Fortunately there IS a solution. Yes, the number of ancestors doubles for every generation we go back, but the number of descendants also gets larger – the further you go back, the more family historians there are who are descended from a given ancestor. In fact, the number of descendants increases much faster than the number of ancestors.


Consider this: whilst not everyone is interested in family history, there are more viewers in England who watch each Who Do You Think You Are? programme than the entire population of England in the mid-1500s (which is as far back as we are ever likely to get back on most of our ancestral lines). Look at it another way, if you divide the population of England in 1558 (the year Queen Elizabeth I came to the throne) by the number of LostCousins members who receive this newsletter, it works out at well under 50 Elizabethans per member. (Yes, I know we all have ancestors who weren’t English or even British, but it puts things into proportion.)


Do you remember that earlier on I mentioned that we each have around 10,000 ancestral lines in the 1500s? Well, the only way that can be reconciled with the figure of 50 Elizabethans per newsletter reader is if each of those Elizabethans is shared, on average, by 200 readers of this newsletter!


In conclusion the more experienced you are, and the further back you have researched, the more important it is to collaborate with your ‘lost cousins’ – otherwise you can’t possibly honour all of your ancestors.



How to connect with more ‘lost cousins’

You might think that using the 1881 Census is a pretty poor way to connect with cousins who share your ancestors in the 1500s? Well, here’s the thing – someone who shares some of your ancestors in the late 18th and early 19th centuries also shares the same proportion of your ancestors in the 16th and 17th centuries.


Note: at LostCousins you’ll typically be connected with 3rd, 4th and 5th cousins – hence your shared ancestors will have been born between 1750-1850. A 3rd cousin shares 1/8th of your ancestral lines, a 4th cousin shares 1/16th of your ancestors, and a 5th cousin shares 1/32nd – that’s about 300 of your ancestors in the 16th century. Those unenlightened researchers who poo-poo links with ‘distant’ cousins need to think again!


Although the 1841 Census is a little closer in time to your ‘brick walls’, it’s better to use the 1881 Census if you possibly can – it’s the only census that we’ve been using since LostCousins began nearly 20 years ago, and the transcription is free online, which means that anyone who has an Internet connection can search for ‘lost cousins’. Nearly 90% of all ‘lost cousins’ are found through the 1881 Census.


However, a good strategy Is to start with all the relatives you know about in 1841, whether you can find them in that census or not, then track each branch and twig through to 1881. In the process you’ll probably add to your family tree, which is a good thing – especially if you’ve tested your DNA, or are planning to do so.


Note: if you can start earlier than 1841, so much the better – but for most of us there is a limit to how much time we can devote to researching collateral lines.



More great competition prizes to be won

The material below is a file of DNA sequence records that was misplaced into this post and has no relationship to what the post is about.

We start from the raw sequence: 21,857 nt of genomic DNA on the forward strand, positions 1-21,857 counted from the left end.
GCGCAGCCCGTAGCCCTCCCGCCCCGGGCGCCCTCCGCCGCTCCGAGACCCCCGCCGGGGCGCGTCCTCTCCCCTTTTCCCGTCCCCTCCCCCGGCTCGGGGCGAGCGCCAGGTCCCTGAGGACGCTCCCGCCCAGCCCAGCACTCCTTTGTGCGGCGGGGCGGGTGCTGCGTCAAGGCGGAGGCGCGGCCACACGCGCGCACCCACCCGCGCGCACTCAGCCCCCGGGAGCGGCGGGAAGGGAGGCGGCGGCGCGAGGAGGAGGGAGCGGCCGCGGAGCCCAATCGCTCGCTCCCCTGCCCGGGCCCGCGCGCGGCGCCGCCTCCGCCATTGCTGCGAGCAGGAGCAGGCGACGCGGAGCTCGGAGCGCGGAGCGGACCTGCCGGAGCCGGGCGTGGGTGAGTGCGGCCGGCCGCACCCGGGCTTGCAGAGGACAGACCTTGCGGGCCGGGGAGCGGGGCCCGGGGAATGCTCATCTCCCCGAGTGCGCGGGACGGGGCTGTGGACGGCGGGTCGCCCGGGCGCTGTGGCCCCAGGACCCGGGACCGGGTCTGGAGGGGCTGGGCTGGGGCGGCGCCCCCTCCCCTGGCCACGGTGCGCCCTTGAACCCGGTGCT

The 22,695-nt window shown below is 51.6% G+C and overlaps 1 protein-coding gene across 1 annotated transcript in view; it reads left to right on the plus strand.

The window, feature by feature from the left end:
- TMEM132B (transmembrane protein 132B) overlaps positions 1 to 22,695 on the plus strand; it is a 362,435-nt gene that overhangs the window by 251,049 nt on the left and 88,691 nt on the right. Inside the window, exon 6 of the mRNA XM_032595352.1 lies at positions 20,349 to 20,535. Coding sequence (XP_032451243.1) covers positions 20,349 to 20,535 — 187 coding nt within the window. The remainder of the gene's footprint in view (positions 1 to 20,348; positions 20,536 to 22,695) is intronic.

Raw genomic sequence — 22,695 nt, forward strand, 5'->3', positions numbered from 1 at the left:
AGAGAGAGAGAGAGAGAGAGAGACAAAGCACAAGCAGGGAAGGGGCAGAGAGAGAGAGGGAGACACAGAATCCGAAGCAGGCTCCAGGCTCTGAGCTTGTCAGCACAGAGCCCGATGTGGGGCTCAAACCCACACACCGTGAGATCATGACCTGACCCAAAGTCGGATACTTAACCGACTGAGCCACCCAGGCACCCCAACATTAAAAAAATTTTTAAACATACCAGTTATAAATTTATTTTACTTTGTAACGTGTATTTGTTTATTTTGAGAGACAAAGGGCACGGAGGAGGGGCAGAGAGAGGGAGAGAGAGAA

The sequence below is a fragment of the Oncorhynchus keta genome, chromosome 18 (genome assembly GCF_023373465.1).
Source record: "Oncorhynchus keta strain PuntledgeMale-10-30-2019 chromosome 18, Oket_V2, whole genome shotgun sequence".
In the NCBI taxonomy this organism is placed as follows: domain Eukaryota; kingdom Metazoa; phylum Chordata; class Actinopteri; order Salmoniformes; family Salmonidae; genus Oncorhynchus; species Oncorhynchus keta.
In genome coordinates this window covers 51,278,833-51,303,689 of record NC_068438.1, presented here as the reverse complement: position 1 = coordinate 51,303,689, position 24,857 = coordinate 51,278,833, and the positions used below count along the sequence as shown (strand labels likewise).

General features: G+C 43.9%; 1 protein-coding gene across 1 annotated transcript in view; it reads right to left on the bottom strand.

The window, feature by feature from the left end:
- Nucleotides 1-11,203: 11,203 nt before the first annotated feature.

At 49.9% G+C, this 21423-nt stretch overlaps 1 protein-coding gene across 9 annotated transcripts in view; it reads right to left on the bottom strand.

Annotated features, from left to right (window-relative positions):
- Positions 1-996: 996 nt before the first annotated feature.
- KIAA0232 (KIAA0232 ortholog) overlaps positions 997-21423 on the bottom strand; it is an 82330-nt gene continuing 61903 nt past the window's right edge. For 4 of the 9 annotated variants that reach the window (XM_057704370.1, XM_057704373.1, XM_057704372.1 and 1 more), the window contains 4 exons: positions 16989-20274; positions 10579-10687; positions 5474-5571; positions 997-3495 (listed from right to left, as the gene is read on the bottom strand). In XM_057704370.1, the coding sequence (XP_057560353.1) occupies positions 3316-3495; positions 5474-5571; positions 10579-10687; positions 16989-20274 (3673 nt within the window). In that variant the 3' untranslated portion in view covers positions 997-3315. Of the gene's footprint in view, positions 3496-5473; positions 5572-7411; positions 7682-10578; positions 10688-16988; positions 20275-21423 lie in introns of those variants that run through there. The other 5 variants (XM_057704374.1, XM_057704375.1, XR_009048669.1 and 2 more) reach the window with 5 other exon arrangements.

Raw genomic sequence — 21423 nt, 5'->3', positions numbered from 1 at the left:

Each year there are more and more prizes on offer in my Seasonal Competition, which runs until 31st January 2024. It’s completely free to enter and you don’t have to do anything clever or unusual – simply add census information for your relatives to your My Ancestors page. Last year hundreds of members won prizes, and there will be even more prize-winners this year!


Note: why do we use census information at LostCousins? Because the censuses we’ve chosen are readily available online, and in most cases they’re FREE to access (just bear in mind that it may only be the transcription that is free – follow the advice on the Add Ancestor form).


In the last issue I revealed some of the wonderful prizes you can win in this year’s competition:




A Findmypast Premium subscription offers exclusive online access to the 1921 England & Wales census, as well as billions of other records from Britain and around the world – including Catholic records that you won’t find anywhere else. The winner will also be able to search more than 70 million pages from the historic newspapers in the British Newspaper Archive – by far the largest online collection of British newspapers.


Tip: Findmypast have recently upgraded their newspaper search




With the biggest online collection of tithe maps and tithe records, and a growing collection of maps and records from the ‘Lloyd George Domesday’ survey of 1910-15, The Genealogist offers the opportunity to discover records that you won’t find anywhere else.  It’s also a great place to find missing ancestors in the England & Wales censuses, because not only does The Genealogist have better quality images of many census records, there are search features that you won’t find elsewhere.


Tip: try the Map Explorer


Last time I also revealed two of the fantastic speakers who will be supporting LostCousins this year, each of them experts in their field:


Professor Rebecca Probert will be giving an exclusive Zoom presentation entitled Why EVERY family historian  needs to know the history of family law at 10am (London time) on Saturday 10th February.


As the author of Marriage Law for Genealogists Professor Probert is the leading expert in a field that is incredibly important to everyone with English or Welsh ancestry. Understanding why our ancestors married when and where they did, or why they didn’t marry, is fundamental to our research. Although I have had the privilege of hearing Professor Probert speak on many occasions over the past 10 years, I can honestly say that I learned something new every time – it is such a fertile field of study.


 Dave Annal worked for The National Archives for many years, and is now a professional genealogist and author – but he’s also known to many as the presenter of Setting the Record Straight, a series of short YouTube films which take a new look at old records.